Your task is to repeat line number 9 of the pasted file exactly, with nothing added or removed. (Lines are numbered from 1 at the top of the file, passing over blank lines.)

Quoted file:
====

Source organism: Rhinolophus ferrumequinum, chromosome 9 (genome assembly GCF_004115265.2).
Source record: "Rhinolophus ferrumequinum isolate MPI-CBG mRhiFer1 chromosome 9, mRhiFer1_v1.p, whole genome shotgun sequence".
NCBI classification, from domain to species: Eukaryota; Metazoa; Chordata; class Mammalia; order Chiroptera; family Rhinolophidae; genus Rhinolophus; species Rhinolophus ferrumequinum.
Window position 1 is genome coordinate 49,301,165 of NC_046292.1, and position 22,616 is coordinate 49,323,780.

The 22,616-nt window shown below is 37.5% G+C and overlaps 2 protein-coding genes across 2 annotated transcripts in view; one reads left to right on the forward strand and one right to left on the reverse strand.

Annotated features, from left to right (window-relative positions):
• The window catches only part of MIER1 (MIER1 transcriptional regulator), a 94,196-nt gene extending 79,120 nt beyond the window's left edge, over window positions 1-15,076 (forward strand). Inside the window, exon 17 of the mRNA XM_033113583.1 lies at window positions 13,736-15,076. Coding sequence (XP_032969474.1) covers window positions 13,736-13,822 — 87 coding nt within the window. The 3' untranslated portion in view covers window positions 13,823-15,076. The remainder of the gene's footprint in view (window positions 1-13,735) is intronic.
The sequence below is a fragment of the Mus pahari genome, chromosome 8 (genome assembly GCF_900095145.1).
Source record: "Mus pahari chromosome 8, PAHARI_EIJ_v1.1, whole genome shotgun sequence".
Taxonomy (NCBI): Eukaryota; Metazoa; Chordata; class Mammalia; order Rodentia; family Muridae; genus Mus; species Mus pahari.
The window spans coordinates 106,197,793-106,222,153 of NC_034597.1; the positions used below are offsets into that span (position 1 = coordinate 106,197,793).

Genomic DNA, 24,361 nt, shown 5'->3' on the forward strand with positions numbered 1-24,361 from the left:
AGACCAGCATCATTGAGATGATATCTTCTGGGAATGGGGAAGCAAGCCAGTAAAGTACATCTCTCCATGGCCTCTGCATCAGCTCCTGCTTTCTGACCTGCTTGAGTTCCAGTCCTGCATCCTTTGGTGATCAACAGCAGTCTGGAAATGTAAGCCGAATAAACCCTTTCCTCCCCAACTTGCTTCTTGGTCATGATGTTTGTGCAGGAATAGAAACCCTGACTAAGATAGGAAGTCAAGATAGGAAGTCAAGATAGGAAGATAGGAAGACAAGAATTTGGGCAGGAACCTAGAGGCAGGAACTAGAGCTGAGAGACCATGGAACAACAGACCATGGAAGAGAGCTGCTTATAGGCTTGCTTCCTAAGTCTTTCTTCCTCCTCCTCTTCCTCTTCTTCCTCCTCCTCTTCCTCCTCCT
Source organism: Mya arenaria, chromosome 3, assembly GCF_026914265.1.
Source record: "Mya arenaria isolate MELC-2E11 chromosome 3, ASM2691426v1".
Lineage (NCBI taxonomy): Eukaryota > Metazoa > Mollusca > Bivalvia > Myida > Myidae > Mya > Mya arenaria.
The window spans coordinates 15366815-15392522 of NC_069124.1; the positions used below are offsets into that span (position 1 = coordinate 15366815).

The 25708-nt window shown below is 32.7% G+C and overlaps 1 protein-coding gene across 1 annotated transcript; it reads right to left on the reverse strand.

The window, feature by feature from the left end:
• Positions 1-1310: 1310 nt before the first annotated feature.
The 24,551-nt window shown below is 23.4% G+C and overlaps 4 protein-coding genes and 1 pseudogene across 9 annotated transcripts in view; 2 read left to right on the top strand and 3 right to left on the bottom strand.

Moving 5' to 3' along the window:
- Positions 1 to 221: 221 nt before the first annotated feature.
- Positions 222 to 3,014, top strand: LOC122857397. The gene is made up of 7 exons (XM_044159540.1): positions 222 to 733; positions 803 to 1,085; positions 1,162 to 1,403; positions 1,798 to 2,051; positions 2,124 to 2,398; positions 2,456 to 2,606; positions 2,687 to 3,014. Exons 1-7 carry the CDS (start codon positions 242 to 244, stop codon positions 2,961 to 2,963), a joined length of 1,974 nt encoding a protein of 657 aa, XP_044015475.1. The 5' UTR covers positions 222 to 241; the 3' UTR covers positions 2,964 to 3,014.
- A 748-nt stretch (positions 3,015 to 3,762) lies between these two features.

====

Source record: "Mus pahari chromosome 8, PAHARI_EIJ_v1.1, whole genome shotgun sequence".